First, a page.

Fascinating stuff, took a long time to figure out what the one with the broken handle was for.



IMG_20200604_145017411_HDR.jpg
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is that a scoop (? lack of a better word) for picking plums?
Or is it stronger than it looks and is used for... digging clams or something out of the mud?
I want to know more about the thing in the picture next to the  flower arrangement-stander-upper-pokey-things (all my languages are failing me on this item), the thing with the string tied around it. It almost looks like a mold for casting!
As for the last picture, I sure hope you didn't get them from Pirate Pegleg Depot.
 
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Those spiky things are called Flower Frogs, used in the bottom of vases for arranging cut flowers
 
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Thanks Kim I couldn't figure those out.
I think the picture below them is for cobblers to hold shoes still while putting them together.
 
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Hard to tell the size, but if it is about the size of a pitchfork the one with the broken handle is probably for cleaning horse stalls. When the bedding is sawdust or shavings, you can do an easy daily cleanup where the horse apples and any wet clumpy bedding are retained but the clean bedding falls through.  
 
Carla Burke
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Andrea Locke wrote:Hard to tell the size, but if it is about the size of a pitchfork the one with the broken handle is probably for cleaning horse stalls. When the bedding is sawdust or shavings, you can do an easy daily cleanup where the horse apples and any wet clumpy bedding are retained but the clean bedding falls through.  



A litter box scoop, for heavy livestock!
 
L. Johnson
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That wasn't too hard was it... But the scoop is actually for rice paddies. They used them to weed the flooded paddies.

The thing next to the flower arrangement spikes is actually a pair of flower arrangement vessels or dishes. As are the two big white trays underneath.
 
L. Johnson
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craig howard wrote: Thanks Kim I couldn't figure those out.
I think the picture below them is for cobblers to hold shoes still while putting them together.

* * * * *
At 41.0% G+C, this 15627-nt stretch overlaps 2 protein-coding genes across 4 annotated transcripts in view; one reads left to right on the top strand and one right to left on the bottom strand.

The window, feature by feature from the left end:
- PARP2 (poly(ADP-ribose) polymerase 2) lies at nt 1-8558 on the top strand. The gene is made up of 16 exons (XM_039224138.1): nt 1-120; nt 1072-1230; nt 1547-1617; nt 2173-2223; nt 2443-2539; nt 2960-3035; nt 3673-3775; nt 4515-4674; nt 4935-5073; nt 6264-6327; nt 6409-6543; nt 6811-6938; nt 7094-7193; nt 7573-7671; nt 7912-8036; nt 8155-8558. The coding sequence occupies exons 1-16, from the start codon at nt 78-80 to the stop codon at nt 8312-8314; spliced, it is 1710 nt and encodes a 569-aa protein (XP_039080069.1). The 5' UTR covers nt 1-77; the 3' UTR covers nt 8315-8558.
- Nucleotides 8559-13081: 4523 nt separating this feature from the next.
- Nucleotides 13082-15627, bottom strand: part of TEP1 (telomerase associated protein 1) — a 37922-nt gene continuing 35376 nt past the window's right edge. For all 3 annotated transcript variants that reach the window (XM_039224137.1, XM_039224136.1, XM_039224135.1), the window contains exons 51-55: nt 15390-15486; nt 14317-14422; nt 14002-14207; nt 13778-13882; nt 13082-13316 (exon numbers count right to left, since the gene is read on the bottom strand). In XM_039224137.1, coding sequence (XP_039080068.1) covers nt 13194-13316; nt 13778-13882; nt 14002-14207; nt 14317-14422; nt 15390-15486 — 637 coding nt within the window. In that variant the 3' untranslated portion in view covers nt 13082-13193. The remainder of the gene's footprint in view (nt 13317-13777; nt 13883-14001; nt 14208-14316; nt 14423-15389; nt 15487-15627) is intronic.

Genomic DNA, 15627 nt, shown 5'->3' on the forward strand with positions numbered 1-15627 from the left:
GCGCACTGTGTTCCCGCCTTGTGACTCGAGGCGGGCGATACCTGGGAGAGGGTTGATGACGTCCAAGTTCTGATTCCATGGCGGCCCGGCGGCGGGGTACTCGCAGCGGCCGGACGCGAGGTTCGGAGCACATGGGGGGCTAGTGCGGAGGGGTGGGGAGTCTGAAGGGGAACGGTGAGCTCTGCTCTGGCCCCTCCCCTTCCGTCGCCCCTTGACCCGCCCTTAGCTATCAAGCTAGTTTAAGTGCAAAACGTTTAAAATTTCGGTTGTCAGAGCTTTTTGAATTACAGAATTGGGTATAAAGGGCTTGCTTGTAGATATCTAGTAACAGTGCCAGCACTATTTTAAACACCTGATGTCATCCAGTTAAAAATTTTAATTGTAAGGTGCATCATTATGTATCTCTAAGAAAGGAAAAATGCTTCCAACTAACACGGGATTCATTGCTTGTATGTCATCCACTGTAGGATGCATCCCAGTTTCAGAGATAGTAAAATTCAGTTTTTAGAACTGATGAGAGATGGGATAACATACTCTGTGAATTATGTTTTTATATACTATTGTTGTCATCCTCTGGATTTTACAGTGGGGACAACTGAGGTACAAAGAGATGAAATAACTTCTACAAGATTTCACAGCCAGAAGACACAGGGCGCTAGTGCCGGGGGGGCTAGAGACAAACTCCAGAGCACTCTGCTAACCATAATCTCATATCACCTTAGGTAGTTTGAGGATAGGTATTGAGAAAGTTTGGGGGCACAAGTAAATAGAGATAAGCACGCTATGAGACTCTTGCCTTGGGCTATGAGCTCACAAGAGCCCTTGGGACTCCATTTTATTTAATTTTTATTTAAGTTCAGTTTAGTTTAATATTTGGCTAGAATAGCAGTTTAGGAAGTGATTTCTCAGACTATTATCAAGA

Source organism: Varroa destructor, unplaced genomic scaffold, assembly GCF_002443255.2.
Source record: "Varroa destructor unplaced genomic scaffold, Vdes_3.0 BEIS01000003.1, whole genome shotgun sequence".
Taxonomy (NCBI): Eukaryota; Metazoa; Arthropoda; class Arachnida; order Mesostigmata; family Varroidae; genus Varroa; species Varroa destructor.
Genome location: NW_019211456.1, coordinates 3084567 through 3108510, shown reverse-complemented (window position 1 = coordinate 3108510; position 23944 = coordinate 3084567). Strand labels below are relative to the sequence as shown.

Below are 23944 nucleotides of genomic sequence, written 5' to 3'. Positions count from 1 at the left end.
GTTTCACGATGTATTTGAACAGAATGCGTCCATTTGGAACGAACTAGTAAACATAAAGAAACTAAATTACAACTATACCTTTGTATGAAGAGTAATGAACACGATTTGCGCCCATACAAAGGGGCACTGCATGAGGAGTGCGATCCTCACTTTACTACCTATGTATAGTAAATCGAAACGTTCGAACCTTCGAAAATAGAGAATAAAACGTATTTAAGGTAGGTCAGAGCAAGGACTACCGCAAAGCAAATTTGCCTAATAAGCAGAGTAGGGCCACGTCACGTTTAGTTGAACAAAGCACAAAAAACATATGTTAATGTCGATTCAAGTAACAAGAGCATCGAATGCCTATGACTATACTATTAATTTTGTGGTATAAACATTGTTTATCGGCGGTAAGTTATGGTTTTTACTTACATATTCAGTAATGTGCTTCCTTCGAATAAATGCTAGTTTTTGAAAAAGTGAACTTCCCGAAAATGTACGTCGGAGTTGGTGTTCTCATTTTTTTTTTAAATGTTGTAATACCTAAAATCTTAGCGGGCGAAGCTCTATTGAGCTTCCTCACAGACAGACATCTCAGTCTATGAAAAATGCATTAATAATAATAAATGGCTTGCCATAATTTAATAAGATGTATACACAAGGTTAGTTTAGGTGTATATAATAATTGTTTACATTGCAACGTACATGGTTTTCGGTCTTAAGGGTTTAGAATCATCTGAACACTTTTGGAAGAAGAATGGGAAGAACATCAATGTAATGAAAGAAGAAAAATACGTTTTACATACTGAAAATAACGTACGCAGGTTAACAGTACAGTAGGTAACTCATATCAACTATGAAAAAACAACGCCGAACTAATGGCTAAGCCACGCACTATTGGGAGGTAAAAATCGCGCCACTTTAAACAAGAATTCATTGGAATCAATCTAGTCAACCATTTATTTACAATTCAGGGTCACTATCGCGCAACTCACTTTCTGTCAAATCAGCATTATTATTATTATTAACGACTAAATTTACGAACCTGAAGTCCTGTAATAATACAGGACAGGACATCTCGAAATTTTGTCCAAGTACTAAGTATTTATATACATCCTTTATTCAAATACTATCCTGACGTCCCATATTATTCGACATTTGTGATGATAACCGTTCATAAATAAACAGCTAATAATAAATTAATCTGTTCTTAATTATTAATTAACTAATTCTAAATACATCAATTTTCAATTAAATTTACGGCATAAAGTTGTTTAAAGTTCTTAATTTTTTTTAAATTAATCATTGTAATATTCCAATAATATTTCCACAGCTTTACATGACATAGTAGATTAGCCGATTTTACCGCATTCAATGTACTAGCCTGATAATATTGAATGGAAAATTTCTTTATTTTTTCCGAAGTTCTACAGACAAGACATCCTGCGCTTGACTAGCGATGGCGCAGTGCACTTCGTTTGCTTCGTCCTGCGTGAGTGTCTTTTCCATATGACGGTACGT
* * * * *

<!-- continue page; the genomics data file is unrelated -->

Yep. They take the place of a shoemaker's last for making generic shoes.
 
Pearl Sutton
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I gave apples out to Kim,  Craig and Andrea for correct answers, I had already hit Andrea when Lew said it was for rice paddies. I left Andrea's apples for the idea (in Carla's words) of a big litterbox scoop, and personally, I plan to use that concept. Makes a a LOT of sense to me!!
Good pile of pics Lew!

Oh wait, the thing with the string, Lew, is Terezea right? If not, say so, but don't tell us what it is, we'll keep picking at it. If it is right, Tereza gets an apple too :)
 
Andrea Locke
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Thanks Pearl, for the apple. Carla, I hadn't made the connection to litter box scoop and am still chuckling over that.

The modern version of the livestock litter box scoop looks like this
https://www.ukalcanada.com/en/metal-shavings-fork-with-wood-handle-129480100
But I can imagine a homemade version looking like that vintage tool and working well for the purpose.

I am curious to know how it is used for rice paddy weeding. Is it for digging out the roots of weeds? Would it not be easy to pull weeds rooted in mud covered in a layer of water? Is there enough room between the rice plants to insert a shovel like that? Apologies for the million questions but I know nothing about growing rice and am interested how it works and the utility of this tool.

Edited to fix the link.
 
L. Johnson
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Pearl Sutton wrote:Good pile of pics Lew!

Oh wait, the thing with the string, Lew, is Terezea right? If not, say so, but don't tell us what it is, we'll keep picking at it. If it is right, Tereza gets an apple too :)




Thanks, they puzzled me at first.

Sorry, I already answered :-/ I didn't play the game well.